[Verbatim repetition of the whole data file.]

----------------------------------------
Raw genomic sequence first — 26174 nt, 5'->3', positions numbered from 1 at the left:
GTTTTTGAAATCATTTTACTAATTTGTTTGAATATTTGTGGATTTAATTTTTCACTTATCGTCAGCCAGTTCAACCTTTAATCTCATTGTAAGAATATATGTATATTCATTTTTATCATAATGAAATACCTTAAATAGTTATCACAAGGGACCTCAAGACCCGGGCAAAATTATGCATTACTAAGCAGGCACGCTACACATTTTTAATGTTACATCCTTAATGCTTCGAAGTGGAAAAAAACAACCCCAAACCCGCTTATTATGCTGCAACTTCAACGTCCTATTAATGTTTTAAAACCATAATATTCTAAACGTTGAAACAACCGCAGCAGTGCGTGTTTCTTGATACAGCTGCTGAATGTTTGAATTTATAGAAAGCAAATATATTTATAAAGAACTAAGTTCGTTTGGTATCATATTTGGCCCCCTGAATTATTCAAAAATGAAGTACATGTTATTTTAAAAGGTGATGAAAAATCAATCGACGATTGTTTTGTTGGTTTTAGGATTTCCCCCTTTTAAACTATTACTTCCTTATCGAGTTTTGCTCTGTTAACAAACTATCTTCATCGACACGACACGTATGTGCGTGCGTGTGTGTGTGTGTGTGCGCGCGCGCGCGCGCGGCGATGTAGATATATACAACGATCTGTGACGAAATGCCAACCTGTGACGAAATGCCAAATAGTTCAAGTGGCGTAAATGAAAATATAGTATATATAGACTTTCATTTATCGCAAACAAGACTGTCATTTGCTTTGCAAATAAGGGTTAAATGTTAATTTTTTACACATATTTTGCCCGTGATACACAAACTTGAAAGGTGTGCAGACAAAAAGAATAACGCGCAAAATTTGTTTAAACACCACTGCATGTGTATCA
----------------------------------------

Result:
Raw genomic sequence first — 26174 nt, 5'->3', positions numbered from 1 at the left:
GTTTTTGAAATCATTTTACTAATTTGTTTGAATATTTGTGGATTTAATTTTTCACTTATCGTCAGCCAGTTCAACCTTTAATCTCATTGTAAGAATATATGTATATTCATTTTTATCATAATGAAATACCTTAAATAGTTATCACAAGGGACCTCAAGACCCGGGCAAAATTATGCATTACTAAGCAGGCACGCTACACATTTTTAATGTTACATCCTTAATGCTTCGAAGTGGAAAAAAACAACCCCAAACCCGCTTATTATGCTGCAACTTCAACGTCCTATTAATGTTTTAAAACCATAATATTCTAAACGTTGAAACAACCGCAGCAGTGCGTGTTTCTTGATACAGCTGCTGAATGTTTGAATTTATAGAAAGCAAATATATTTATAAAGAACTAAGTTCGTTTGGTATCATATTTGGCCCCCTGAATTATTCAAAAATGAAGTACATGTTATTTTAAAAGGTGATGAAAAATCAATCGACGATTGTTTTGTTGGTTTTAGGATTTCCCCCTTTTAAACTATTACTTCCTTATCGAGTTTTGCTCTGTTAACAAACTATCTTCATCGACACGACACGTATGTGCGTGCGTGTGTGTGTGTGTGTGCGCGCGCGCGCGCGCGGCGATGTAGATATATACAACGATCTGTGACGAAATGCCAACCTGTGACGAAATGCCAAATAGTTCAAGTGGCGTAAATGAAAATATAGTATATATAGACTTTCATTTATCGCAAACAAGACTGTCATTTGCTTTGCAAATAAGGGTTAAATGTTAATTTTTTACACATATTTTGCCCGTGATACACAAACTTGAAAGGTGTGCAGACAAAAAGAATAACGCGCAAAATTTGTTTAAACACCACTGCATGTGTATCA